© Copyright – 2020 – Athletics Illustrated
During 2020, at least two universities in the NCAA attempted to cancel sports. They did this only to face student protestation and media backlash, which resulted in a reversal of their decision.
In May, Brown University’s President Christina H, Paxon had announced that due to a budget shortfall they would take the cross-country and track teams out of the varsity competitive program.
“Effective immediately for the 2020-21 academic year, the University will transition 11 varsity teams to club status. Brown will cease training, competition and operations at the varsity level for men’s and women’s fencing; men’s and women’s golf; women’s skiing; men’s and women’s squash; women’s equestrian; and men’s track, field and cross country (which are three varsity sports under federal Title IX rules governing access to opportunities in sports),”
Money proved not to be an issue, however, budgeting did. The university allocated a certain quantity of funds to sports, however, Paxson had overseen consecutive record-setting years in philanthropic support for Brown. Growth in fundraising and investment strengthened the University’s teaching and research with support for state-of-the-art facilities.
After several publications and student and athlete protests, Paxon reversed the decision.
College of William & Mary
At the College of William & Mary twenty-six athletes signed a Letter to the administration detailing that they are supporting the men’s team.
The women’s team had said that they will not compete in university kits unless the men’s team, which had been cancelled, was reinstated. The media took up the charge.
In addition to men’s track, gymnastics, swimming, volleyball was to be eliminated. However, they were reinstated to avoid a Title IX lawsuit. The school claims a budget shortfall.
The women’s team feel that the arrival of the decision to cancel the teams was arrived at by dishonest means and they indicated so in the letter to the administration.
“We will begin a campaign of passive resistance to the unfair practices and policies of the College’s administration, including the dishonest manner in which these decisions were arrived at. As such, you can expect to see us front and center voicing our concerns about these issues; you can expect us to take our argument to our student body, to our faculty, and to our alumni; what you should not expect is for us to show up in uniform, representing this institution, until this matter is resolved. A College that does not share these core values is not a College to be valued.”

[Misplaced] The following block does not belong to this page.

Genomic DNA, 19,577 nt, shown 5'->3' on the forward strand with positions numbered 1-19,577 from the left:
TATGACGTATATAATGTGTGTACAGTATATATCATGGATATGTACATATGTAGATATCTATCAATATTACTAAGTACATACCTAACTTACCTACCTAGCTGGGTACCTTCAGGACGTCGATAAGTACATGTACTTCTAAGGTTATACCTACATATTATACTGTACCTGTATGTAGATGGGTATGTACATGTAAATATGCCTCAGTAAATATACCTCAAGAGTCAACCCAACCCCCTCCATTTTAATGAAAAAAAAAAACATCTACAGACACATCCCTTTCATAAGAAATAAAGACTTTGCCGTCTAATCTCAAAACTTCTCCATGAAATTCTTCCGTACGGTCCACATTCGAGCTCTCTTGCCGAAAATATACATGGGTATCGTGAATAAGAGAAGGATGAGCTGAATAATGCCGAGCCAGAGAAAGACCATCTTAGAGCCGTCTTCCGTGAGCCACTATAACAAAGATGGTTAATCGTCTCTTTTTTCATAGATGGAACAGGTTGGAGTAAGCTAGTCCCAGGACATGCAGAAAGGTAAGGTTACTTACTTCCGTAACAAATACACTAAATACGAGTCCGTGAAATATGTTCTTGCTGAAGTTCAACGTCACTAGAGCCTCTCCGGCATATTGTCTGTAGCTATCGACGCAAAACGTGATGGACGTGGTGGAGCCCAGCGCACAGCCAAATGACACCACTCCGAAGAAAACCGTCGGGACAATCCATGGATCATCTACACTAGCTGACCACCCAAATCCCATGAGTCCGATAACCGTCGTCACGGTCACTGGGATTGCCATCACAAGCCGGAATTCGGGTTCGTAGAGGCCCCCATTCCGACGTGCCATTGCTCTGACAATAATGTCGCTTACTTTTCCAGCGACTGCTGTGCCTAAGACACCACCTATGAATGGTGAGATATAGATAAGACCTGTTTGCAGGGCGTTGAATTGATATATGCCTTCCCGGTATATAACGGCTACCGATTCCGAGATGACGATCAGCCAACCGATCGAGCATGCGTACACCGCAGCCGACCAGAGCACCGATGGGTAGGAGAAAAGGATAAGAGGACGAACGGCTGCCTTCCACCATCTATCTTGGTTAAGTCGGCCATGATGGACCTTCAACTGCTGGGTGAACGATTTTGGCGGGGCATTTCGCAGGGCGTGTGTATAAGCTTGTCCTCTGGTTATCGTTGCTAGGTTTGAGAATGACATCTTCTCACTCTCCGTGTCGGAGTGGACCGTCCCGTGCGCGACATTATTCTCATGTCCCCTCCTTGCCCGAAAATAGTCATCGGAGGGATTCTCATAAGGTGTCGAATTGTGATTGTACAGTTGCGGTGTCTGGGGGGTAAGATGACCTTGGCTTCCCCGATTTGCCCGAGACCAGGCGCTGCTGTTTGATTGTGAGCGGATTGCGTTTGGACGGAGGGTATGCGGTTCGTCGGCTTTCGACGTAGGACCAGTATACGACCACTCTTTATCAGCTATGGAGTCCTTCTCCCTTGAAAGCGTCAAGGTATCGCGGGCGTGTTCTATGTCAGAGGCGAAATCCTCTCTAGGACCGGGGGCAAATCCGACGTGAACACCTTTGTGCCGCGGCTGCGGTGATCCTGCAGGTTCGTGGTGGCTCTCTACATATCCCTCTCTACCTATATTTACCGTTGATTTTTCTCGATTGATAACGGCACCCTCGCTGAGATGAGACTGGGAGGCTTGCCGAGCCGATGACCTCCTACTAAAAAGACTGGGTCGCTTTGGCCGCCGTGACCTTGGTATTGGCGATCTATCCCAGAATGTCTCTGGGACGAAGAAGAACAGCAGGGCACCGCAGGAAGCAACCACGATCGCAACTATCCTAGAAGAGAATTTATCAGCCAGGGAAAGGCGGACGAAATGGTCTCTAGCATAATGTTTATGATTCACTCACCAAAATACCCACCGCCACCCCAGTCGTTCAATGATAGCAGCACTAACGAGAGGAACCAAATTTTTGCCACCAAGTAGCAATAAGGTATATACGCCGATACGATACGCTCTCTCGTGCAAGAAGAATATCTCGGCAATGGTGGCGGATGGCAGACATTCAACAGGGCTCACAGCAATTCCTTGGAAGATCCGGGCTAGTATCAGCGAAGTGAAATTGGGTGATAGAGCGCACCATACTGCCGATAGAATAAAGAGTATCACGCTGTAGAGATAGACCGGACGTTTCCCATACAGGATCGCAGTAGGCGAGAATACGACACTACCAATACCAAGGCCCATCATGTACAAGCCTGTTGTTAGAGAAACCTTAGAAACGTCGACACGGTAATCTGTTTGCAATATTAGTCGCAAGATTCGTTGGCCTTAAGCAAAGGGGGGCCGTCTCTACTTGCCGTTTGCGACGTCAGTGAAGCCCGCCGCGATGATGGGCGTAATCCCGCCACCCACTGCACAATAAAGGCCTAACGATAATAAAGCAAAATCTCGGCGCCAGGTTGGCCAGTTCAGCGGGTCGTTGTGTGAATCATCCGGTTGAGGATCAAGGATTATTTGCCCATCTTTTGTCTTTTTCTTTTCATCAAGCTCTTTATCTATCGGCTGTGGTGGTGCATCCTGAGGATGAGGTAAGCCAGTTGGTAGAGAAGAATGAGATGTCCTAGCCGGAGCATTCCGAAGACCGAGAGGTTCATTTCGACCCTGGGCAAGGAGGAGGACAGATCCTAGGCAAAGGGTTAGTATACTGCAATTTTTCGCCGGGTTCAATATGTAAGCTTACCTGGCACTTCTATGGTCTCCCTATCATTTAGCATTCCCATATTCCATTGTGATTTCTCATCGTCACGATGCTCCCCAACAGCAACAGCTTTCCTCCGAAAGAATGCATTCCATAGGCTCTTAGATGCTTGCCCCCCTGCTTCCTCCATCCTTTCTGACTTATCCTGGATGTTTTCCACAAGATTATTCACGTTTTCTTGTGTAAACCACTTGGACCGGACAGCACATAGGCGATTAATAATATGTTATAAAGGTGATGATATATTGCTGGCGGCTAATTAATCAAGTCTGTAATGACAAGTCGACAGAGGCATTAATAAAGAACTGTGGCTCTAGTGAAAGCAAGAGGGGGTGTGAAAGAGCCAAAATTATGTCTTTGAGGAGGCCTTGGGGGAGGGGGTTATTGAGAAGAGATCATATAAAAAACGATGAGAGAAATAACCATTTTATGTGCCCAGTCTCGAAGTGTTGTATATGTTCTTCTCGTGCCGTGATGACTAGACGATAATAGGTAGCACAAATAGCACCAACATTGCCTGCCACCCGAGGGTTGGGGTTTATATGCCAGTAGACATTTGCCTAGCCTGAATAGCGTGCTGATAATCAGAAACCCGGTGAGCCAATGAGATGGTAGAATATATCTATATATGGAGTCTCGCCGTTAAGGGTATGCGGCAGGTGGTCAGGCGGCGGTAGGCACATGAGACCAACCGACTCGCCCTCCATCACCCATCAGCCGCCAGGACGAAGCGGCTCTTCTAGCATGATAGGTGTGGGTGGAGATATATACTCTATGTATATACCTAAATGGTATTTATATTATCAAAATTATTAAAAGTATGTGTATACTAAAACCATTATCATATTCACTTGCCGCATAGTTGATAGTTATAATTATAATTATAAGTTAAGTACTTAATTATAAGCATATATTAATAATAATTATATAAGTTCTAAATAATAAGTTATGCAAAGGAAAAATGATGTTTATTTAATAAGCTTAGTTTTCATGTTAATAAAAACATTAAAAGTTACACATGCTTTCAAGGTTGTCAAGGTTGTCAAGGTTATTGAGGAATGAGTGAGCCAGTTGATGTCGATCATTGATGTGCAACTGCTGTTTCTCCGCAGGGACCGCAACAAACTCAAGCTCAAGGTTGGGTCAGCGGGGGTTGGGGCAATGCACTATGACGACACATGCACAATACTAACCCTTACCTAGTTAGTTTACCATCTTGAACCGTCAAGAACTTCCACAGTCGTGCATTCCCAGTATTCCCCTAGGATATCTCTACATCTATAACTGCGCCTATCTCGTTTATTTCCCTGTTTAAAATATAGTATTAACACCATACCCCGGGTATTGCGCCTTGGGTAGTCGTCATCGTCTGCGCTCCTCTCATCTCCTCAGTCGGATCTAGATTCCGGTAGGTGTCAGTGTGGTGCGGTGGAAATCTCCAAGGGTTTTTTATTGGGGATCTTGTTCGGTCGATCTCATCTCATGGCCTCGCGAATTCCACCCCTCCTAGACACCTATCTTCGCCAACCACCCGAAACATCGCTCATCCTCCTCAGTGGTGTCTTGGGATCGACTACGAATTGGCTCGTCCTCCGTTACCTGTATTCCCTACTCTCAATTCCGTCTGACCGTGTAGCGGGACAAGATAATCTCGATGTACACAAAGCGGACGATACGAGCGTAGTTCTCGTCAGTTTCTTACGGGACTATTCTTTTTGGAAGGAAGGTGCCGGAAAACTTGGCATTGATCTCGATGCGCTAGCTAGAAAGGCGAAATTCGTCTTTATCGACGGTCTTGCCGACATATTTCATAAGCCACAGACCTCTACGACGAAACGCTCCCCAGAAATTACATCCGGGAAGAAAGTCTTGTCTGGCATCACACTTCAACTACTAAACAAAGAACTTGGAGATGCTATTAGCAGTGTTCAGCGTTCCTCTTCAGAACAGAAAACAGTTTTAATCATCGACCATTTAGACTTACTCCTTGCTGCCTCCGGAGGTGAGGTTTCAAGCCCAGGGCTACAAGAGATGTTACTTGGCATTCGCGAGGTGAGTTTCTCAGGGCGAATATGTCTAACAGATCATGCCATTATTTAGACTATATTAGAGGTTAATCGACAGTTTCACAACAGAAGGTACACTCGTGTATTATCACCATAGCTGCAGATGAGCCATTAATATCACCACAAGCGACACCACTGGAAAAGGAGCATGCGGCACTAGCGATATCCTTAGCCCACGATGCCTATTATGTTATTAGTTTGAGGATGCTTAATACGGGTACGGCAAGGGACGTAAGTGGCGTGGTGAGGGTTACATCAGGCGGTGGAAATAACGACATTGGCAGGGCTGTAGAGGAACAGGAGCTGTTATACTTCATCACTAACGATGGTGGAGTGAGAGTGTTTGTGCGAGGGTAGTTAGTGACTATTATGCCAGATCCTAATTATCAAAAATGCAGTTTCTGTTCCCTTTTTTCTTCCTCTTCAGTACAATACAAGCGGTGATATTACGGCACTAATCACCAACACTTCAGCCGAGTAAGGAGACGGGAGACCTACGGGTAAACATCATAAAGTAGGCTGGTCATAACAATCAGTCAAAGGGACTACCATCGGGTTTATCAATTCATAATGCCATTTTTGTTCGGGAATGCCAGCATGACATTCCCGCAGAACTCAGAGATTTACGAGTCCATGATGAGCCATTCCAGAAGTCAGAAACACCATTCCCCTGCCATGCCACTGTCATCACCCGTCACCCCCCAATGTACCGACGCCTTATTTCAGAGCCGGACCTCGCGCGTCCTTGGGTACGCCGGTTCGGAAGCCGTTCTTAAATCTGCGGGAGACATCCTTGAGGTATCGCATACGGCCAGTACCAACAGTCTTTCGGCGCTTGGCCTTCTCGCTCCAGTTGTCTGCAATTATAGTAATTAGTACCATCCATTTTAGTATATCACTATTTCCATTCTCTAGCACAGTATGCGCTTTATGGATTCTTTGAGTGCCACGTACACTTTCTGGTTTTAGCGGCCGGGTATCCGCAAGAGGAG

On Nov. 5, The Virginian published the article, (William & Mary reinstates all eliminated sports following two-month saga, by Marty O’Brien).
Gender equality and Title IX
William & Mary announced a reversal on Thursday. They changed direction, it started in September by announcing it will allow four men’s varsity teams slated for elimination to compete. This would start after this academic year so they could compete in Division I through at least the 2021-22 school year.
W&M President Katherine A. Rowe said that in the meantime, the school will deliberately review gender equity in athletics as it tackles budget deficits. Those issues prompted the school to announce the elimination of seven teams.
At the recommendation of interim athletics director Jeremy Martin, Rowe announced the reinstatement of men’s indoor and outdoor track and field, swimming and gymnastics teams slated for elimination as varsity sports at the end of the school year.
The three women’s teams also proposed for elimination as part of a Sept. 3 announcement — gymnastics, swimming and volleyball — were reinstated on Oct. 19 so that the school could avoid a Title IX gender equity lawsuit.